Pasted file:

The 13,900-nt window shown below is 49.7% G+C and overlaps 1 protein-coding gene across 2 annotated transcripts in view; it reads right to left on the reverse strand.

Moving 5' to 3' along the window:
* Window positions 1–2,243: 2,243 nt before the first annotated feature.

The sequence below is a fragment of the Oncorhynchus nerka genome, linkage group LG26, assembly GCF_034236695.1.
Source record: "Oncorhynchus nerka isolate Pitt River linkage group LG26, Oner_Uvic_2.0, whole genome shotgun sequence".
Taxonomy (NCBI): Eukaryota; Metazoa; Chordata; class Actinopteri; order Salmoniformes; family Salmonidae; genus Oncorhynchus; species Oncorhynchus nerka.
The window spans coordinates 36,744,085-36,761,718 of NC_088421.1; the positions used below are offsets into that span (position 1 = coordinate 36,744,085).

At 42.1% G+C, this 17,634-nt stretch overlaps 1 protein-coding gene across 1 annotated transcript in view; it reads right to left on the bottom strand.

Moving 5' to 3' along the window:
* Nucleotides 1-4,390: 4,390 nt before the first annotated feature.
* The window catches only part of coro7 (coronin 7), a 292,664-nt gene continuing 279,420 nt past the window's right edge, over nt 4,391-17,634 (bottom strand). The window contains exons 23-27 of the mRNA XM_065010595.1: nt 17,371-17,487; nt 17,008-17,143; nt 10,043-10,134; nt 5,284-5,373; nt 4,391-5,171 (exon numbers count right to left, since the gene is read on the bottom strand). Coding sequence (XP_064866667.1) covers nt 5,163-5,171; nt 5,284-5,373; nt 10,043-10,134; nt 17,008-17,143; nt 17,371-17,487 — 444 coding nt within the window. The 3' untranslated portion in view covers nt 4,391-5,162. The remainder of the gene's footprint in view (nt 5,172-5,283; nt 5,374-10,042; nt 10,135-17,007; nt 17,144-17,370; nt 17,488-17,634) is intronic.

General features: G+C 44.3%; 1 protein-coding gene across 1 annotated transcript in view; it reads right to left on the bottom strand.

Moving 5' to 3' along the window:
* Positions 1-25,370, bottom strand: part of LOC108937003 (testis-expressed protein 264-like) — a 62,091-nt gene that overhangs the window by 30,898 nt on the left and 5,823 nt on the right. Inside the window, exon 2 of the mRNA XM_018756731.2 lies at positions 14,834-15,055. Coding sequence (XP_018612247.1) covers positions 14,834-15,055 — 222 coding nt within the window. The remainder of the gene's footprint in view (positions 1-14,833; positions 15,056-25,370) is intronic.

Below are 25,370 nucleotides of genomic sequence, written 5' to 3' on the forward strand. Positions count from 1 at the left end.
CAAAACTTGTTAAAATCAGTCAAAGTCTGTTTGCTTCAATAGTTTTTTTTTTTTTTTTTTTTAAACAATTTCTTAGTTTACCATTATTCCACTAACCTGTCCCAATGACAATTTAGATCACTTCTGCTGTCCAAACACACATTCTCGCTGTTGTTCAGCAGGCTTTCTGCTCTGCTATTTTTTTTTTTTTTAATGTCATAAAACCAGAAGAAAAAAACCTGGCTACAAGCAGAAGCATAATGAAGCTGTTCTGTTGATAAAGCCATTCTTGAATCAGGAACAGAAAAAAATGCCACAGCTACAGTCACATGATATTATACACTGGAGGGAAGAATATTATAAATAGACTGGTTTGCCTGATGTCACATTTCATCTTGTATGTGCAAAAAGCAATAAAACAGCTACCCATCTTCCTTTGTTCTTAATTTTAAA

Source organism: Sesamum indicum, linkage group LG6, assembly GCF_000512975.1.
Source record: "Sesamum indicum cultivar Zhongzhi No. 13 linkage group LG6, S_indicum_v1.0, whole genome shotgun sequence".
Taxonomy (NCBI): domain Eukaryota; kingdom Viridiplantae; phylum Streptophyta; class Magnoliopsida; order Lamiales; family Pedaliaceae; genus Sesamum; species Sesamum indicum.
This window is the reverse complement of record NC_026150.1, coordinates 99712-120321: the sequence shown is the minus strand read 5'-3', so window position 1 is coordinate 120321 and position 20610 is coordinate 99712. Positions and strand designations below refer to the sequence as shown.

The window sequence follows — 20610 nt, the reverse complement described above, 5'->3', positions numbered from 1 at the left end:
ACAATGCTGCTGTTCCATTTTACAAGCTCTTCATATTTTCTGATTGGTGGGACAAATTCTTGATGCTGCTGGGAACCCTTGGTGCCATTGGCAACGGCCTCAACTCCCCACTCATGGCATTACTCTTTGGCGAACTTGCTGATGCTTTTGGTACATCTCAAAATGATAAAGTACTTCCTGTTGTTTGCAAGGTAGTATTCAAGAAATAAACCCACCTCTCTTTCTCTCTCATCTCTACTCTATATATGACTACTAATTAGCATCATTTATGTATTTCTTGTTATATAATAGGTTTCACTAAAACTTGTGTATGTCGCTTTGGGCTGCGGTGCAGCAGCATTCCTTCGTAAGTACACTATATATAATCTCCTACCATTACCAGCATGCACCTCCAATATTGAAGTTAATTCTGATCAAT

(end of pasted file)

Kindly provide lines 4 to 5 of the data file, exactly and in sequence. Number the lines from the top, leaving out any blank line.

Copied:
The sequence below is a fragment of the Oncorhynchus nerka genome, linkage group LG26, assembly GCF_034236695.1.
Source record: "Oncorhynchus nerka isolate Pitt River linkage group LG26, Oner_Uvic_2.0, whole genome shotgun sequence".